“Then come and stay with me” she offered with that frank, open hospitality that seems more often a characteristic of Americans. I accepted readily.
I was on a two month trip around the US, and my money had run out somewhere around day 10. Well practically run out. I’d just finished my degree, would be starting work in a month or two and meanwhile had totally underestimated my budget needs. Which is just as well I now realize or I might never have set off on the trip. Having very little money is an interesting challenge. It forces you to be inventive, to be highly selective, to prioritise ruthlessly.
What I did have for 2 more weeks was a one month flight pass. I’m not sure if they still exist, but the idea then was you could get any standby seat on any US domestic flight for a month. I had a general journey plan, but if I showed up at the airport and the flight to Los Angeles was fully booked, then I just looked to see what else was available and picked one. I was traveling alone so was splendidly free to choose. Far from being discomfited by this randomness I rather liked it. A flight east or west was a flight either way. It took me to a new place, it showed me some new views from the plane. It gave me wings I guess.
The budget problem manifested during my first week in New York where cheap accommodation was in high demand. I moved daily from one YMCA to another, grabbing whatever spare bunk was going. Walking everywhere. Yet still way overspending. My bag hadn’t shown up at the airport so at least I had no luggage to cart about. I wore what I flew in. A white boiler suit – perfect for a frenzied city in July! At least my vest was reversible so I felt like I was getting changed each day. Polka dots or navy stripes? Ringing the changes. I was somewhat relieved when my my luggage appeared though on day six.
So back to Katy, my neighbor on this flight to San Francisco. She was smart, funny and arty. She was great company and she was asking me, a woman with about $70 left for the next 3 or 4 weeks if I wanted to stay with her? Heck yes.
From my current perspective this lack of money is hard to identify with. Now I could rattle out a credit card or find a way to squeeze cash from somewhere. But this was early in my adult life and I didn’t have any resources. I had tried phoning home but my ever practical parents were unsympathetic and wouldn’t transfer any money. My choice, my consequences. Did they know what these were I wondered? The number of times I shared rooms with complete strangers? Probably not, and I never did face the challenge of explaining to them how a young woman can share a room with a complete stranger and be completely safe. Of course I chose carefully and I was always fine. My unknown room mates were all 100% honorable.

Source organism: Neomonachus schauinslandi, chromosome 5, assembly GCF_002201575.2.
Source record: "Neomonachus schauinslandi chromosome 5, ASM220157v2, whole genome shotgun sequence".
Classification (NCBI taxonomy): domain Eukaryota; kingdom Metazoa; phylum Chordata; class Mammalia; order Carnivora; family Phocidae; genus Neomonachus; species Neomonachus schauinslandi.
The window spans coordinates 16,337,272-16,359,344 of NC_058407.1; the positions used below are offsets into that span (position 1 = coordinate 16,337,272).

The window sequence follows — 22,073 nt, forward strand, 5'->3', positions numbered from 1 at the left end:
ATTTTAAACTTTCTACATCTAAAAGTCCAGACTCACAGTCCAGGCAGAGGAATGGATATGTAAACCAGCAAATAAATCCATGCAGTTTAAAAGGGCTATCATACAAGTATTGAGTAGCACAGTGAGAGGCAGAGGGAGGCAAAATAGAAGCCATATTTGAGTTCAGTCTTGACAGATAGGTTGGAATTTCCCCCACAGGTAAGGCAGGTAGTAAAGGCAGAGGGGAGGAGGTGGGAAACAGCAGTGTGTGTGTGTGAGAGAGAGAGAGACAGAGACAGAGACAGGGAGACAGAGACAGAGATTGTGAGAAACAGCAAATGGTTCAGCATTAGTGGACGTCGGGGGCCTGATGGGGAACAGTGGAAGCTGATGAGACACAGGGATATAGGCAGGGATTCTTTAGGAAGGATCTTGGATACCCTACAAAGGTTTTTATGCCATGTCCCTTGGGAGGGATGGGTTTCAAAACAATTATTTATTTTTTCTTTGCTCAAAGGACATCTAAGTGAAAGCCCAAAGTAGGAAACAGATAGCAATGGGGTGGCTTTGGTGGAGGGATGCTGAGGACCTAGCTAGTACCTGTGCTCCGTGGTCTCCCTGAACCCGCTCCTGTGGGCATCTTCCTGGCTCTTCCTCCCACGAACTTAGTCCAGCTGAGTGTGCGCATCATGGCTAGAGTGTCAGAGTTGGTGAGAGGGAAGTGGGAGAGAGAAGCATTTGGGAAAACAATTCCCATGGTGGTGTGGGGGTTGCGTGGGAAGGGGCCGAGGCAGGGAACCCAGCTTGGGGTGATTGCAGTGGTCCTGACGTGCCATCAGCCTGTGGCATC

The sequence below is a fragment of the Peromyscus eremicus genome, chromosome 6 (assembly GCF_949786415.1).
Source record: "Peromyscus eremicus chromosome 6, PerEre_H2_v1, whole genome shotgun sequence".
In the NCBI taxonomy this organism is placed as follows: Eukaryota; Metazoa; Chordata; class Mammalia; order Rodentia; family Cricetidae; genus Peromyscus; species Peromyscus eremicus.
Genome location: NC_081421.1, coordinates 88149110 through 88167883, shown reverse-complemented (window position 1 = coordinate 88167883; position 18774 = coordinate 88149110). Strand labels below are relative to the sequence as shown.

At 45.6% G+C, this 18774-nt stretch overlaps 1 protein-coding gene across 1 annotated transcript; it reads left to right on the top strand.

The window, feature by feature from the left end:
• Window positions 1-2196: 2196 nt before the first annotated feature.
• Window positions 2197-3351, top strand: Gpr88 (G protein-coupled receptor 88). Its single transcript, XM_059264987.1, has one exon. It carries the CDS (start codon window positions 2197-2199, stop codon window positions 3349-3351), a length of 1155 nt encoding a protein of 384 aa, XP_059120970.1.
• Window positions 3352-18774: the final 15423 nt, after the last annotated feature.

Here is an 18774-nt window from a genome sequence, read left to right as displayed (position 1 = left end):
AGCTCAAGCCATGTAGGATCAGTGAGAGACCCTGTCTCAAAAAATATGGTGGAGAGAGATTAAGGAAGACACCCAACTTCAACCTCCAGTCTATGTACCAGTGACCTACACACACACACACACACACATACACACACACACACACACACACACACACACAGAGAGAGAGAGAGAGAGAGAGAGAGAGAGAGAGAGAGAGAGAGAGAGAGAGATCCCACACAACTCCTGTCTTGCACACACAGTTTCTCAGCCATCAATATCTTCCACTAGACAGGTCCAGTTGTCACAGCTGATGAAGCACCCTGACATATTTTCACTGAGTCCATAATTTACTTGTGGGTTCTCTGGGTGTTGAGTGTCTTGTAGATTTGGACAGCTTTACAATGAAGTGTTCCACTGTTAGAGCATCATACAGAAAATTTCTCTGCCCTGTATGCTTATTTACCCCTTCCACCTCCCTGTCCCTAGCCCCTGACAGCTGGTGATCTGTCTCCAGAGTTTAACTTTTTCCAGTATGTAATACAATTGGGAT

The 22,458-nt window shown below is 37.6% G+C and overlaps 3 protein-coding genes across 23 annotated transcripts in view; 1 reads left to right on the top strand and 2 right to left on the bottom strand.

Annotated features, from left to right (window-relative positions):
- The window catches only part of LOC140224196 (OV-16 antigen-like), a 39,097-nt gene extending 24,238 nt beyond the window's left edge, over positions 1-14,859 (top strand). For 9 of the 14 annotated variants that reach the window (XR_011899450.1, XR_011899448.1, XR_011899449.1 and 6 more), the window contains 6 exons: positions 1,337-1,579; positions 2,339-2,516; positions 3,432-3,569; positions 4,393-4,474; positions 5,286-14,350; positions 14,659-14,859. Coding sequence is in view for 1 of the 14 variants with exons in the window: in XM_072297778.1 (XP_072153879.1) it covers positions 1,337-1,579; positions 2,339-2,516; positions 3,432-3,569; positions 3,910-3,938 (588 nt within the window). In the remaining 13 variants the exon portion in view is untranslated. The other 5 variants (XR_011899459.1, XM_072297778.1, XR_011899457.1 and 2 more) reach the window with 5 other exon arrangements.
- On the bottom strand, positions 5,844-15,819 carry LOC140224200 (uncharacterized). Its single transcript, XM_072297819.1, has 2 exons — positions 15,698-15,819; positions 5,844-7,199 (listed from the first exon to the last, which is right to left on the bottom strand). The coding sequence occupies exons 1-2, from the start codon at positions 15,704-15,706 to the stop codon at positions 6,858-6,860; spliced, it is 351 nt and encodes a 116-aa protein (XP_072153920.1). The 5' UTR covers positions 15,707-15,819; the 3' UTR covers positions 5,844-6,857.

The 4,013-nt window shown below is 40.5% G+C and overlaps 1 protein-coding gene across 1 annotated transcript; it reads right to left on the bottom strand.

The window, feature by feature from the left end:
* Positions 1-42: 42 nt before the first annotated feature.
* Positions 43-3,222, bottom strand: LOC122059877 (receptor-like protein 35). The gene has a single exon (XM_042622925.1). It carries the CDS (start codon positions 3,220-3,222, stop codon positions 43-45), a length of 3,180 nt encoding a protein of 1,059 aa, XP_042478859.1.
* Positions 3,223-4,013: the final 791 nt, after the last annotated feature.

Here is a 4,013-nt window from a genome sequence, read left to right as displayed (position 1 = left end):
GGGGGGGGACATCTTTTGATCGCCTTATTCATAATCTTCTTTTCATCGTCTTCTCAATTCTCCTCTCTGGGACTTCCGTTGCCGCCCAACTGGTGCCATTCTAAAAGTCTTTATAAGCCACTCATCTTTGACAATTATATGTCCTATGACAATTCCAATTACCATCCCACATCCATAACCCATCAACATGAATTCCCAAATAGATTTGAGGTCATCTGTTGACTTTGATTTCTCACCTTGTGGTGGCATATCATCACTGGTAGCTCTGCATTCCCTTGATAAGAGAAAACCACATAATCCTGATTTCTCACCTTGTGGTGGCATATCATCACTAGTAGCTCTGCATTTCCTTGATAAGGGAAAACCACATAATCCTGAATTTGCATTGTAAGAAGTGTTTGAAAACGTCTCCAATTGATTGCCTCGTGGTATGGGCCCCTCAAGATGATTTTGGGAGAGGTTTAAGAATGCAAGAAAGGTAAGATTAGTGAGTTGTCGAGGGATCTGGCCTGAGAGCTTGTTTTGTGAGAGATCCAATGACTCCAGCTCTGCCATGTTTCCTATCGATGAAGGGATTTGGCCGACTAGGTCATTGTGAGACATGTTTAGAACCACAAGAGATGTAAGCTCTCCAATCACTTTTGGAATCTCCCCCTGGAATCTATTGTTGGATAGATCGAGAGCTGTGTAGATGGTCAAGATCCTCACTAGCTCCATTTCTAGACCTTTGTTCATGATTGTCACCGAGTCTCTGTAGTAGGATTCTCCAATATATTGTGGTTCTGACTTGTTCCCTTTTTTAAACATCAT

At the time San Francisco was just waking up to the reality of AIDS. It was scarcely recognised and certainly not well understood, but hung wraithlike around corners of groovy Italian bars and quirky clothes shops. Years later when I read Armistead Maupin’s Tales of the City I recognized the streetscapes, the characters and the atmosphere I encountered there. Sunshine, sexiness, subversion. The Golden Gate Bridge, my first taste of pesto and my first experience of a nudist beach (which I survived apart from sunburn on those parts of me that had never before seen the sunshine). Decades before air b’n’b or couch surfing became established concepts I discovered the delight of the hospitality of strangers and they taught me to do the same myself. Janice in Hyannis, Katy in SF, the Rices in Mexicali, people in Bangkok and Rio and Kathmandu who have had the generosity to offer me a bed for no reason except human kindness, I salute you. This is how the world should work.